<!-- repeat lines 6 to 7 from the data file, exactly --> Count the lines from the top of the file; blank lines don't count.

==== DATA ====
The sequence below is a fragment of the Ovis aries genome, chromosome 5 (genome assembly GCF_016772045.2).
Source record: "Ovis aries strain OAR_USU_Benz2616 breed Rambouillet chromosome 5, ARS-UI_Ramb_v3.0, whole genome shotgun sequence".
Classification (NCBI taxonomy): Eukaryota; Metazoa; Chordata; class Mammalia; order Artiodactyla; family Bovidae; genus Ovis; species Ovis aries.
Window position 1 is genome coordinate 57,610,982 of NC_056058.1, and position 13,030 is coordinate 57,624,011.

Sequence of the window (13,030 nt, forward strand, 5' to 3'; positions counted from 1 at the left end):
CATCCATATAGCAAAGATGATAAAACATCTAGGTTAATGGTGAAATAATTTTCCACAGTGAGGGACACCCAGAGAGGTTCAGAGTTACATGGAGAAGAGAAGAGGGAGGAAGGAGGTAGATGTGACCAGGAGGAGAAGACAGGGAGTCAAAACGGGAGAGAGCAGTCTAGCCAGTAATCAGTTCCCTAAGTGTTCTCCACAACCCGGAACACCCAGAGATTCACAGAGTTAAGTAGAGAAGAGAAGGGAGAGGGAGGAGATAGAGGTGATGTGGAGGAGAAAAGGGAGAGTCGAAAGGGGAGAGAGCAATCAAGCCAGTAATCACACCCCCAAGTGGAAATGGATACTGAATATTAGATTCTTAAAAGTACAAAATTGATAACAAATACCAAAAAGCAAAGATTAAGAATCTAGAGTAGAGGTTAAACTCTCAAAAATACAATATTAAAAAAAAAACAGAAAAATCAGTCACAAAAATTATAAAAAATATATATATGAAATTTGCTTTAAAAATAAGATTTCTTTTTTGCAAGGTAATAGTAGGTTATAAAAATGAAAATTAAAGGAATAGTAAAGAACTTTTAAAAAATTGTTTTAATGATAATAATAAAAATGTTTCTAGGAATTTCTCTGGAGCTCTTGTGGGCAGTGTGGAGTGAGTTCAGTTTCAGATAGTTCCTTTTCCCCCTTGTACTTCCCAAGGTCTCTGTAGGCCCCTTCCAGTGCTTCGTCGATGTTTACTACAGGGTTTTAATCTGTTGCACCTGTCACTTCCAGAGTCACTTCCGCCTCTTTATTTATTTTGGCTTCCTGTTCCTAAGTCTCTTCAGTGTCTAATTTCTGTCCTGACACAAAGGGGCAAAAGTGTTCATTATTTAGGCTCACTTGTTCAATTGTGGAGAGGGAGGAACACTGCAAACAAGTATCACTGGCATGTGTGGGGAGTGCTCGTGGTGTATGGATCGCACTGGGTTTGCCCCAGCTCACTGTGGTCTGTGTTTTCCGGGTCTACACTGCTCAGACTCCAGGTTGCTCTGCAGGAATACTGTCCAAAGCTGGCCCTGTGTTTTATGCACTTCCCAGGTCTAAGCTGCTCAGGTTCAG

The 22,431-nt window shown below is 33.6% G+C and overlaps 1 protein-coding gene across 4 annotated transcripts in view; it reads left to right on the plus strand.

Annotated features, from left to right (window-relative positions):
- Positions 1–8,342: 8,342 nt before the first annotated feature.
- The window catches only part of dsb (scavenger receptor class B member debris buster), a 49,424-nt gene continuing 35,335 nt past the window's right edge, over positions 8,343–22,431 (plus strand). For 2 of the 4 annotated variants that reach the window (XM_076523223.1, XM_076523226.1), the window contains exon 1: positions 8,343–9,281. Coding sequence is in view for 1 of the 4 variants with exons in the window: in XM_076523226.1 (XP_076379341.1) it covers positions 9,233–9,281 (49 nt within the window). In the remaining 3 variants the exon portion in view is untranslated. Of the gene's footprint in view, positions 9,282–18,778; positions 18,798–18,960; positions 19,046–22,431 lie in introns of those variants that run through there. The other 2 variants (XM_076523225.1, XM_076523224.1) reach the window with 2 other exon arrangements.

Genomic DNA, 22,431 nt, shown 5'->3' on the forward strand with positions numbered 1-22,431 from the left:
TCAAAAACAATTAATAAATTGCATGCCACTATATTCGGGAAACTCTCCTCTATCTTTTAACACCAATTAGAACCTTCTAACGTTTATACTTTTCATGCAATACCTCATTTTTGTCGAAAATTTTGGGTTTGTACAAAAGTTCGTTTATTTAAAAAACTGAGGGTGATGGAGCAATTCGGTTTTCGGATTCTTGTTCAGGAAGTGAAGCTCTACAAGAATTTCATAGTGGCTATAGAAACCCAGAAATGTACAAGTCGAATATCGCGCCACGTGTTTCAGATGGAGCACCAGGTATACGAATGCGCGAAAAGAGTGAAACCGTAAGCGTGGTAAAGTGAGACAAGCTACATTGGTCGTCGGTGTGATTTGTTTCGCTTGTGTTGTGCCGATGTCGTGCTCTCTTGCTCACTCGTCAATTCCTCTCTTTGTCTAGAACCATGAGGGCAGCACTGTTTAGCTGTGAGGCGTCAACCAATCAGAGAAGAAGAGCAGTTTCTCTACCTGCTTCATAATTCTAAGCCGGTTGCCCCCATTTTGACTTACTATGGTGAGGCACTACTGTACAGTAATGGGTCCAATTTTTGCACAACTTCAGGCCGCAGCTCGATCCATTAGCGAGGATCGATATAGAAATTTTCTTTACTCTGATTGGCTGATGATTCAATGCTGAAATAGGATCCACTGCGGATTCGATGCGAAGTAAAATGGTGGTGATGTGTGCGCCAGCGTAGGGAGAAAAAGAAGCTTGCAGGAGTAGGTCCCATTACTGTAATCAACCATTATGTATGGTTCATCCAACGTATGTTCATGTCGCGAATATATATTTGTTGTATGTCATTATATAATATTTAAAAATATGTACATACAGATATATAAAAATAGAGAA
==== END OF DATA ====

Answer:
CATCCATATAGCAAAGATGATAAAACATCTAGGTTAATGGTGAAATAATTTTCCACAGTGAGGGACACCCAGAGAGGTTCAGAGTTACATGGAGAAGAGAAGAGGGAGGAAGGAGGTAGATGTGACCAGGAGGAGAAGACAGGGAGTCAAAACGGGAGAGAGCAGTCTAGCCAGTAATCAGTTCCCTAAGTGTTCTCCACAACCCGGAACACCCAGAGATTCACAGAGTTAAGTAGAGAAGAGAAGGGAGAGGGAGGAGATAGAGGTGATGTGGAGGAGAAAAGGGAGAGTCGAAAGGGGAGAGAGCAATCAAGCCAGTAATCACACCCCCAAGTGGAAATGGATACTGAATATTAGATTCTTAAAAGTACAAAATTGATAACAAATACCAAAAAGCAAAGATTAAGAATCTAGAGTAGAGGTTAAACTCTCAAAAATACAATATTAAAAAAAAAACAGAAAAATCAGTCACAAAAATTATAAAAAATATATATATGAAATTTGCTTTAAAAATAAGATTTCTTTTTTGCAAGGTAATAGTAGGTTATAAAAATGAAAATTAAAGGAATAGTAAAGAACTTTTAAAAAATTGTTTTAATGATAATAATAAAAATGTTTCTAGGAATTTCTCTGGAGCTCTTGTGGGCAGTGTGGAGTGAGTTCAGTTTCAGATAGTTCCTTTTCCCCCTTGTACTTCCCAAGGTCTCTGTAGGCCCCTTCCAGTGCTTCGTCGATGTTTACTACAGGGTTTTAATCTGTTGCACCTGTCACTTCCAGAGTCACTTCCGCCTCTTTATTTATTTTGGCTTCCTGTTCCTAAGTCTCTTCAGTGTCTAATTTCTGTCCTGACACAAAGGGGCAAAAGTGTTCATTATTTAGGCTCACTTGTTCAATTGTGGAGAGGGAGGAACACTGCAAACAAGTATCACTGGCATGTGTGGGGAGTGCTCGTGGTGTATGGATCGCACTGGGTTTGCCCCAGCTCACTGTGGTCTGTGTTTTCCGGGTCTACACTGCTCAGACTCCAGGTTGCTCTGCAGGAATACTGTCCAAAGCTGGCCCTGTGTTTTATGCACTTCCCAGGTCTAAGCTGCTCAGGTTCAG

The 22,431-nt window shown below is 33.6% G+C and overlaps 1 protein-coding gene across 4 annotated transcripts in view; it reads left to right on the plus strand.